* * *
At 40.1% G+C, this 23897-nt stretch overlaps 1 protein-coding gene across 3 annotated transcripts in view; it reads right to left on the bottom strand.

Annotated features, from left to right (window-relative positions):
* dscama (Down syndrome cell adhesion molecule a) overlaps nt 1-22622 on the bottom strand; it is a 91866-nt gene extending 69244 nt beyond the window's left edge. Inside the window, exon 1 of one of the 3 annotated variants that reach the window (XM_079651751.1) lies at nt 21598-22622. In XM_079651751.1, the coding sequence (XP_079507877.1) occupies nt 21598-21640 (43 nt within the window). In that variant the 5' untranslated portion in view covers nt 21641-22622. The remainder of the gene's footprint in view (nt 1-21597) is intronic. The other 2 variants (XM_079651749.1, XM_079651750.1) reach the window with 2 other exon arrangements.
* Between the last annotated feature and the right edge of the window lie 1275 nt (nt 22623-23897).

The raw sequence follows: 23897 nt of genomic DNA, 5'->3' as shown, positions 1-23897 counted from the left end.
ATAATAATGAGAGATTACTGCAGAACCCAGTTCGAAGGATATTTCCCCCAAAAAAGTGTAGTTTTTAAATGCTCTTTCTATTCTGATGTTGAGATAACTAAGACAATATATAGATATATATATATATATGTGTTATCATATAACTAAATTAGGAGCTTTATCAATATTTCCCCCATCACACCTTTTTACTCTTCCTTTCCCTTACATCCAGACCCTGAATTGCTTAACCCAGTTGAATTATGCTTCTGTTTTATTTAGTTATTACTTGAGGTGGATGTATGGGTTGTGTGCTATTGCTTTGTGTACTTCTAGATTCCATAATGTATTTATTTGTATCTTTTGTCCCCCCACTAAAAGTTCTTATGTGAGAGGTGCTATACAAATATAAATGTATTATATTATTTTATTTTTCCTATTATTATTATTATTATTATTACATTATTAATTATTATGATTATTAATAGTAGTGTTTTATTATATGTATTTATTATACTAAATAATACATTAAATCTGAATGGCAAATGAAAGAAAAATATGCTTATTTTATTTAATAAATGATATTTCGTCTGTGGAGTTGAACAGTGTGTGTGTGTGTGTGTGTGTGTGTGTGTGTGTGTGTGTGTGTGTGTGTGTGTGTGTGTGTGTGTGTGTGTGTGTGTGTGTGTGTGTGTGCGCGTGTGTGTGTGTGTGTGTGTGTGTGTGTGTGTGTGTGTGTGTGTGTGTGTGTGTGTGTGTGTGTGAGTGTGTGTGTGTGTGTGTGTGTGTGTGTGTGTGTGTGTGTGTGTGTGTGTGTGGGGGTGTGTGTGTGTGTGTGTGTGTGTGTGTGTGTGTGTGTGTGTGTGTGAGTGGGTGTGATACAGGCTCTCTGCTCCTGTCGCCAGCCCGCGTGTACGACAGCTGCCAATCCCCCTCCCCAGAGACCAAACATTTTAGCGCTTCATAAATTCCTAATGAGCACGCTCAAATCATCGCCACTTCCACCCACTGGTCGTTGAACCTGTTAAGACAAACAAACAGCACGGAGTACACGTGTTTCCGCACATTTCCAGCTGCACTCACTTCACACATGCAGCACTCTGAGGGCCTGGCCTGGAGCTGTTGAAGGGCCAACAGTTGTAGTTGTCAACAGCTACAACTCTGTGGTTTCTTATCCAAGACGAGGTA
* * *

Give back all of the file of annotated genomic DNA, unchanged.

At 40.1% G+C, this 23897-nt stretch overlaps 1 protein-coding gene across 3 annotated transcripts in view; it reads right to left on the bottom strand.

Annotated features, from left to right (window-relative positions):
* dscama (Down syndrome cell adhesion molecule a) overlaps nt 1-22622 on the bottom strand; it is a 91866-nt gene extending 69244 nt beyond the window's left edge. Inside the window, exon 1 of one of the 3 annotated variants that reach the window (XM_079651751.1) lies at nt 21598-22622. In XM_079651751.1, the coding sequence (XP_079507877.1) occupies nt 21598-21640 (43 nt within the window). In that variant the 5' untranslated portion in view covers nt 21641-22622. The remainder of the gene's footprint in view (nt 1-21597) is intronic. The other 2 variants (XM_079651749.1, XM_079651750.1) reach the window with 2 other exon arrangements.
* Between the last annotated feature and the right edge of the window lie 1275 nt (nt 22623-23897).

The raw sequence follows: 23897 nt of genomic DNA, 5'->3' as shown, positions 1-23897 counted from the left end.
ATAATAATGAGAGATTACTGCAGAACCCAGTTCGAAGGATATTTCCCCCAAAAAAGTGTAGTTTTTAAATGCTCTTTCTATTCTGATGTTGAGATAACTAAGACAATATATAGATATATATATATATATGTGTTATCATATAACTAAATTAGGAGCTTTATCAATATTTCCCCCATCACACCTTTTTACTCTTCCTTTCCCTTACATCCAGACCCTGAATTGCTTAACCCAGTTGAATTATGCTTCTGTTTTATTTAGTTATTACTTGAGGTGGATGTATGGGTTGTGTGCTATTGCTTTGTGTACTTCTAGATTCCATAATGTATTTATTTGTATCTTTTGTCCCCCCACTAAAAGTTCTTATGTGAGAGGTGCTATACAAATATAAATGTATTATATTATTTTATTTTTCCTATTATTATTATTATTATTATTACATTATTAATTATTATGATTATTAATAGTAGTGTTTTATTATATGTATTTATTATACTAAATAATACATTAAATCTGAATGGCAAATGAAAGAAAAATATGCTTATTTTATTTAATAAATGATATTTCGTCTGTGGAGTTGAACAGTGTGTGTGTGTGTGTGTGTGTGTGTGTGTGTGTGTGTGTGTGTGTGTGTGTGTGTGTGTGTGTGTGTGTGTGTGTGTGTGTGTGTGTGTGCGCGTGTGTGTGTGTGTGTGTGTGTGTGTGTGTGTGTGTGTGTGTGTGTGTGTGTGTGTGTGTGTGTGAGTGTGTGTGTGTGTGTGTGTGTGTGTGTGTGTGTGTGTGTGTGTGTGTGTGTGGGGGTGTGTGTGTGTGTGTGTGTGTGTGTGTGTGTGTGTGTGTGTGTGTGAGTGGGTGTGATACAGGCTCTCTGCTCCTGTCGCCAGCCCGCGTGTACGACAGCTGCCAATCCCCCTCCCCAGAGACCAAACATTTTAGCGCTTCATAAATTCCTAATGAGCACGCTCAAATCATCGCCACTTCCACCCACTGGTCGTTGAACCTGTTAAGACAAACAAACAGCACGGAGTACACGTGTTTCCGCACATTTCCAGCTGCACTCACTTCACACATGCAGCACTCTGAGGGCCTGGCCTGGAGCTGTTGAAGGGCCAACAGTTGTAGTTGTCAACAGCTACAACTCTGTGGTTTCTTATCCAAGACGAGGTA